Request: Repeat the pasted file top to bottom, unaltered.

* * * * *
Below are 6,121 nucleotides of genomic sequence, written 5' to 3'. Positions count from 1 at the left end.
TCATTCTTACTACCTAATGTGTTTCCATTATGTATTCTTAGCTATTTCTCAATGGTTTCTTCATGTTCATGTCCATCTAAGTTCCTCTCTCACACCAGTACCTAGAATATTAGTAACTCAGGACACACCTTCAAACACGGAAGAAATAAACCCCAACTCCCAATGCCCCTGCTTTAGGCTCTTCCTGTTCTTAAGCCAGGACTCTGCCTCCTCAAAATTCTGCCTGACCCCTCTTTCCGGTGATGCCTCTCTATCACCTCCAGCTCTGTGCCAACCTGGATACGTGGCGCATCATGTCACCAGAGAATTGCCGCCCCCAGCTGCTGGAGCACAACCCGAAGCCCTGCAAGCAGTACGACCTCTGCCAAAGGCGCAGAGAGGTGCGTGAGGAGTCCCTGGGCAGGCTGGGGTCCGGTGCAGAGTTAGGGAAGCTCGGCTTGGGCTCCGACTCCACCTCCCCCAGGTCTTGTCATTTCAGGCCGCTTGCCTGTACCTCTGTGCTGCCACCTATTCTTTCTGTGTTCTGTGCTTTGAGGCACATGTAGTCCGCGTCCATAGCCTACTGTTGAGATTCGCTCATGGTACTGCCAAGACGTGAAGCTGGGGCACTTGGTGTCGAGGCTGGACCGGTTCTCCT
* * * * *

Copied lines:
Below are 6,121 nucleotides of genomic sequence, written 5' to 3'. Positions count from 1 at the left end.
TCATTCTTACTACCTAATGTGTTTCCATTATGTATTCTTAGCTATTTCTCAATGGTTTCTTCATGTTCATGTCCATCTAAGTTCCTCTCTCACACCAGTACCTAGAATATTAGTAACTCAGGACACACCTTCAAACACGGAAGAAATAAACCCCAACTCCCAATGCCCCTGCTTTAGGCTCTTCCTGTTCTTAAGCCAGGACTCTGCCTCCTCAAAATTCTGCCTGACCCCTCTTTCCGGTGATGCCTCTCTATCACCTCCAGCTCTGTGCCAACCTGGATACGTGGCGCATCATGTCACCAGAGAATTGCCGCCCCCAGCTGCTGGAGCACAACCCGAAGCCCTGCAAGCAGTACGACCTCTGCCAAAGGCGCAGAGAGGTGCGTGAGGAGTCCCTGGGCAGGCTGGGGTCCGGTGCAGAGTTAGGGAAGCTCGGCTTGGGCTCCGACTCCACCTCCCCCAGGTCTTGTCATTTCAGGCCGCTTGCCTGTACCTCTGTGCTGCCACCTATTCTTTCTGTGTTCTGTGCTTTGAGGCACATGTAGTCCGCGTCCATAGCCTACTGTTGAGATTCGCTCATGGTACTGCCAAGACGTGAAGCTGGGGCACTTGGTGTCGAGGCTGGACCGGTTCTCCT